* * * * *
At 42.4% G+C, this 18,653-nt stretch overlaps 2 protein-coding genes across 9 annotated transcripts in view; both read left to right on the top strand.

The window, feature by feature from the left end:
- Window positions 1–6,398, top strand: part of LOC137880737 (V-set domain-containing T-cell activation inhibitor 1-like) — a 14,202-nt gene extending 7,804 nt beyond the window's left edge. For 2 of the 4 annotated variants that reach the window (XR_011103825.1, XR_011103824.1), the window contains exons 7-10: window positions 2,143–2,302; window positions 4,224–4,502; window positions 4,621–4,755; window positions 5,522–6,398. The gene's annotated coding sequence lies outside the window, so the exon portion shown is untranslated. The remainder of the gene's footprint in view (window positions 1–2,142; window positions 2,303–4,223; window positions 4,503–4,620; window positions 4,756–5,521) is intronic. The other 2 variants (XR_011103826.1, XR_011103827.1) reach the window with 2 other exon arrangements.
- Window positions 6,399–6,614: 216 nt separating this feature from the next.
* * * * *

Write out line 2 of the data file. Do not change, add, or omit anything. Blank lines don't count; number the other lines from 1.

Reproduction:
The window, feature by feature from the left end: